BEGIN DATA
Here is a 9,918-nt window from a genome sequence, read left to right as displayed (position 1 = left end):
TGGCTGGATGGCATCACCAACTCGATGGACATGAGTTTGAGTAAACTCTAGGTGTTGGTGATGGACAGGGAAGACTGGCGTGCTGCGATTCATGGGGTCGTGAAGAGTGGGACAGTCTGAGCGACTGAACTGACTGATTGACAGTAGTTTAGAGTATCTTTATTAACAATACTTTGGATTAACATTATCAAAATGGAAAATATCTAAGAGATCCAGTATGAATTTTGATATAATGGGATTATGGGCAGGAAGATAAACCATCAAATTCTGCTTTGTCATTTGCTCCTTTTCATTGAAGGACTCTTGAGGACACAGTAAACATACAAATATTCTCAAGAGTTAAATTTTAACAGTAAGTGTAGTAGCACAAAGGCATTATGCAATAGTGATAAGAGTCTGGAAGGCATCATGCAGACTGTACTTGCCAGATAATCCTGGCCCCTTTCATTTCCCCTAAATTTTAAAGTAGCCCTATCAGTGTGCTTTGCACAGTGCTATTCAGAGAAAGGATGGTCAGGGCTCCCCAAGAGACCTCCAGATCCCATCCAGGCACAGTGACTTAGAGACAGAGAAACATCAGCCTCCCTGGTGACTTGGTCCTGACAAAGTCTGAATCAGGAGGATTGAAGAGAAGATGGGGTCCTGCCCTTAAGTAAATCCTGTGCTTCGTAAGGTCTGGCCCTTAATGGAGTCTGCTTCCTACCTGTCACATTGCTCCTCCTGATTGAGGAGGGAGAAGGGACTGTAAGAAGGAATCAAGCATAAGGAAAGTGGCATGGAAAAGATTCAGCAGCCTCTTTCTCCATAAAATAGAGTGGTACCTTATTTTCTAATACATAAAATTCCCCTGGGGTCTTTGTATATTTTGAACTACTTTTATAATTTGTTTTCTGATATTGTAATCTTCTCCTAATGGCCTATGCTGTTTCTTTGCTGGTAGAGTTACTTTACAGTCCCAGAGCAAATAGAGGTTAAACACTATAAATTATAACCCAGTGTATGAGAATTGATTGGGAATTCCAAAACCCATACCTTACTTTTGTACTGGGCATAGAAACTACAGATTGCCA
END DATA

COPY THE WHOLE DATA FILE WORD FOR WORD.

Here is a 9,918-nt window from a genome sequence, read left to right as displayed (position 1 = left end):
TGGCTGGATGGCATCACCAACTCGATGGACATGAGTTTGAGTAAACTCTAGGTGTTGGTGATGGACAGGGAAGACTGGCGTGCTGCGATTCATGGGGTCGTGAAGAGTGGGACAGTCTGAGCGACTGAACTGACTGATTGACAGTAGTTTAGAGTATCTTTATTAACAATACTTTGGATTAACATTATCAAAATGGAAAATATCTAAGAGATCCAGTATGAATTTTGATATAATGGGATTATGGGCAGGAAGATAAACCATCAAATTCTGCTTTGTCATTTGCTCCTTTTCATTGAAGGACTCTTGAGGACACAGTAAACATACAAATATTCTCAAGAGTTAAATTTTAACAGTAAGTGTAGTAGCACAAAGGCATTATGCAATAGTGATAAGAGTCTGGAAGGCATCATGCAGACTGTACTTGCCAGATAATCCTGGCCCCTTTCATTTCCCCTAAATTTTAAAGTAGCCCTATCAGTGTGCTTTGCACAGTGCTATTCAGAGAAAGGATGGTCAGGGCTCCCCAAGAGACCTCCAGATCCCATCCAGGCACAGTGACTTAGAGACAGAGAAACATCAGCCTCCCTGGTGACTTGGTCCTGACAAAGTCTGAATCAGGAGGATTGAAGAGAAGATGGGGTCCTGCCCTTAAGTAAATCCTGTGCTTCGTAAGGTCTGGCCCTTAATGGAGTCTGCTTCCTACCTGTCACATTGCTCCTCCTGATTGAGGAGGGAGAAGGGACTGTAAGAAGGAATCAAGCATAAGGAAAGTGGCATGGAAAAGATTCAGCAGCCTCTTTCTCCATAAAATAGAGTGGTACCTTATTTTCTAATACATAAAATTCCCCTGGGGTCTTTGTATATTTTGAACTACTTTTATAATTTGTTTTCTGATATTGTAATCTTCTCCTAATGGCCTATGCTGTTTCTTTGCTGGTAGAGTTACTTTACAGTCCCAGAGCAAATAGAGGTTAAACACTATAAATTATAACCCAGTGTATGAGAATTGATTGGGAATTCCAAAACCCATACCTTACTTTTGTACTGGGCATAGAAACTACAGATTGCCA